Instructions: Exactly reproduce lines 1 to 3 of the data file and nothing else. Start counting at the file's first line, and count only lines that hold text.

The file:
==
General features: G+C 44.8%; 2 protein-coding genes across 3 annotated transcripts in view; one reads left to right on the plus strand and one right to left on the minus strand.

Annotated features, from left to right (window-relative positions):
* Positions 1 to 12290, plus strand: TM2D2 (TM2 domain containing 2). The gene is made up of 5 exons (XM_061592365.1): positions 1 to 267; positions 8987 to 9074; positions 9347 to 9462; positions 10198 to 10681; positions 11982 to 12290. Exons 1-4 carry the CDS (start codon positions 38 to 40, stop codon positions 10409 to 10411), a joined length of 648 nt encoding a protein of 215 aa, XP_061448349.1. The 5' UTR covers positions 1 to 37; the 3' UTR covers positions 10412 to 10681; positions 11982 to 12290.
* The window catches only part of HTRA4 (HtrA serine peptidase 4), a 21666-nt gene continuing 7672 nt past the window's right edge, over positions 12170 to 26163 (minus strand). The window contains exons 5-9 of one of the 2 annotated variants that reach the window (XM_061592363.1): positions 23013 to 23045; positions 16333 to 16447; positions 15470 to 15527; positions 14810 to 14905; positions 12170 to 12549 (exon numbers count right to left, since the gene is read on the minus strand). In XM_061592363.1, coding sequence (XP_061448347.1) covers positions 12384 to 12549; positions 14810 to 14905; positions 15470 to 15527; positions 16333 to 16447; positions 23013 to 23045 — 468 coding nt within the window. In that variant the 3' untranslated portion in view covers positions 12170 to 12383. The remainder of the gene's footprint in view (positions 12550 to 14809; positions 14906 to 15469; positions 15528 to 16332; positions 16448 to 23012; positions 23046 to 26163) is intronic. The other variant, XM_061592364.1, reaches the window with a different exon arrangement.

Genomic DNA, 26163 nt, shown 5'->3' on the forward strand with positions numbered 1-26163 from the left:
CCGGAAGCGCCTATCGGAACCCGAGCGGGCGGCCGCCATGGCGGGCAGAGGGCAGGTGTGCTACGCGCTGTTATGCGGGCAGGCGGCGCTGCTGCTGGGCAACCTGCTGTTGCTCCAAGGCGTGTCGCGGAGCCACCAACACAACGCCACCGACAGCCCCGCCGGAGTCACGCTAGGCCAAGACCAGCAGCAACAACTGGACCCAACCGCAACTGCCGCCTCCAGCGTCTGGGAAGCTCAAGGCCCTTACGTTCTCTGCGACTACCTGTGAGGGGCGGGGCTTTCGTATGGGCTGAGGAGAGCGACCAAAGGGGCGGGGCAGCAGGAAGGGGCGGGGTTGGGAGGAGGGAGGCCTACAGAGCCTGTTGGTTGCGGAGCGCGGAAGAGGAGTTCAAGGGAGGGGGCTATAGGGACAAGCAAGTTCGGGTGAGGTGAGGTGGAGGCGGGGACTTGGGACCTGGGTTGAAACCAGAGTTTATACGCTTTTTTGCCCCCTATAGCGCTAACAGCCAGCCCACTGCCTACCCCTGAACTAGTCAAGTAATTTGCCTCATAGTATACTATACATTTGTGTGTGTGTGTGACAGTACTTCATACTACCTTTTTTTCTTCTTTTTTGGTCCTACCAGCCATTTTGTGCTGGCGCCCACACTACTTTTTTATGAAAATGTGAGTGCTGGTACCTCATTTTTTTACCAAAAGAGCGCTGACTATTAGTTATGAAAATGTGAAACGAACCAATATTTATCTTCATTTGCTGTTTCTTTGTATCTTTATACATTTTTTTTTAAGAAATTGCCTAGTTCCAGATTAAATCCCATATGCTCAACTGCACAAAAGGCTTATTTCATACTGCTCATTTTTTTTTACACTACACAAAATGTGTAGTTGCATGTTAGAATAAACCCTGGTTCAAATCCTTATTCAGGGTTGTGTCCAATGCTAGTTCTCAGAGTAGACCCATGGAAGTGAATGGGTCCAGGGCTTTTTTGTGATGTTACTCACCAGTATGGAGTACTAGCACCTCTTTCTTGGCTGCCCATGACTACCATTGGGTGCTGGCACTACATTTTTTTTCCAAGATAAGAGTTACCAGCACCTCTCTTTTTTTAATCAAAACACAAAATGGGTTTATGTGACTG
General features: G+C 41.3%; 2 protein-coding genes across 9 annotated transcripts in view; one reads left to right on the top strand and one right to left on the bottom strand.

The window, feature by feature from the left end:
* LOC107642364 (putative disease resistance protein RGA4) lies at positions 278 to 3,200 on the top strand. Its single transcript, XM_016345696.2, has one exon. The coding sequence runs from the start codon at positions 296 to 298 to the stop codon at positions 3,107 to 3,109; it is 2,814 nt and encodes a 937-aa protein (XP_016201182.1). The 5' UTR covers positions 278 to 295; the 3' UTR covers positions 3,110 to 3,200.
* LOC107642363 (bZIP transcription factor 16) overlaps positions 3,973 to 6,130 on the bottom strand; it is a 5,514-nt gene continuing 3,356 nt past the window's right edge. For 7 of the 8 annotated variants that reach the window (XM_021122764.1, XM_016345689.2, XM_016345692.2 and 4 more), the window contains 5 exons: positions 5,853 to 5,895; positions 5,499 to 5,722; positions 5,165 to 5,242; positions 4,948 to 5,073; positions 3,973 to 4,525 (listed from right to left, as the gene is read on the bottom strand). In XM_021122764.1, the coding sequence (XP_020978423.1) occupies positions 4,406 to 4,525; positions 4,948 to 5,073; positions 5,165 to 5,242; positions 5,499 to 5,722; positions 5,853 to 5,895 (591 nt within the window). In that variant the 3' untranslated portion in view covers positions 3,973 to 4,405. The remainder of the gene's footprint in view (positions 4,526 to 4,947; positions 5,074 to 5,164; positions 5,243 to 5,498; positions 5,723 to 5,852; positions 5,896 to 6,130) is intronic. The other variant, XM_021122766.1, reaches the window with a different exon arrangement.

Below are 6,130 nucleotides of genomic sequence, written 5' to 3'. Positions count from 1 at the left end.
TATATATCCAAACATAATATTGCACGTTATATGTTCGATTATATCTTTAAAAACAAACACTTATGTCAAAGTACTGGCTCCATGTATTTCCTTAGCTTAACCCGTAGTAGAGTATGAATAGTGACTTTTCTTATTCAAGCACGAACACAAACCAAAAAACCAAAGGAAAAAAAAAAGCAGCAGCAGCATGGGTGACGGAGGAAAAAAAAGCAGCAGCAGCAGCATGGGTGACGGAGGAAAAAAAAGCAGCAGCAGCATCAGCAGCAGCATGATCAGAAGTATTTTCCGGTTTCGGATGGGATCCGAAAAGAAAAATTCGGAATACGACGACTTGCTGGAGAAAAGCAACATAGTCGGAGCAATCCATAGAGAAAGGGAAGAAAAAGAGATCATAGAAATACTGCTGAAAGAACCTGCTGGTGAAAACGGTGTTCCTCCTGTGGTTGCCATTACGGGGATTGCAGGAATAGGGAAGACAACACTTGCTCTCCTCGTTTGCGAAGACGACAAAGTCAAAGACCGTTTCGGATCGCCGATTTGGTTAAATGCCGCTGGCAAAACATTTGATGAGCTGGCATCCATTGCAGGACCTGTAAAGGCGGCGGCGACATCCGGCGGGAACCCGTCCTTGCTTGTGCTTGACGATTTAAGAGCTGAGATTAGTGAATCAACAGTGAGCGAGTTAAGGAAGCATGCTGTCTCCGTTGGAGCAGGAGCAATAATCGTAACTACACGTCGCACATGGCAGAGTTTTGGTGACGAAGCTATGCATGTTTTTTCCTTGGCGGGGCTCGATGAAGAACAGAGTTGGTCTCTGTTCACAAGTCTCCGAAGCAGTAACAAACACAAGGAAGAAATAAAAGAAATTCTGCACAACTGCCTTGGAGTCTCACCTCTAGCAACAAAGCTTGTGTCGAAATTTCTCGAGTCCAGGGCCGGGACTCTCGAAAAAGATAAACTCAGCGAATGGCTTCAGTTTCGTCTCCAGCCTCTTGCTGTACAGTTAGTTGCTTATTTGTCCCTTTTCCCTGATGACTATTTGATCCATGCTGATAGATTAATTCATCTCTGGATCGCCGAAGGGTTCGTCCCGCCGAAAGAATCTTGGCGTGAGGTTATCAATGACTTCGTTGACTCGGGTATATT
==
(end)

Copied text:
General features: G+C 44.8%; 2 protein-coding genes across 3 annotated transcripts in view; one reads left to right on the plus strand and one right to left on the minus strand.

Annotated features, from left to right (window-relative positions):
* Positions 1 to 12290, plus strand: TM2D2 (TM2 domain containing 2). The gene is made up of 5 exons (XM_061592365.1): positions 1 to 267; positions 8987 to 9074; positions 9347 to 9462; positions 10198 to 10681; positions 11982 to 12290. Exons 1-4 carry the CDS (start codon positions 38 to 40, stop codon positions 10409 to 10411), a joined length of 648 nt encoding a protein of 215 aa, XP_061448349.1. The 5' UTR covers positions 1 to 37; the 3' UTR covers positions 10412 to 10681; positions 11982 to 12290.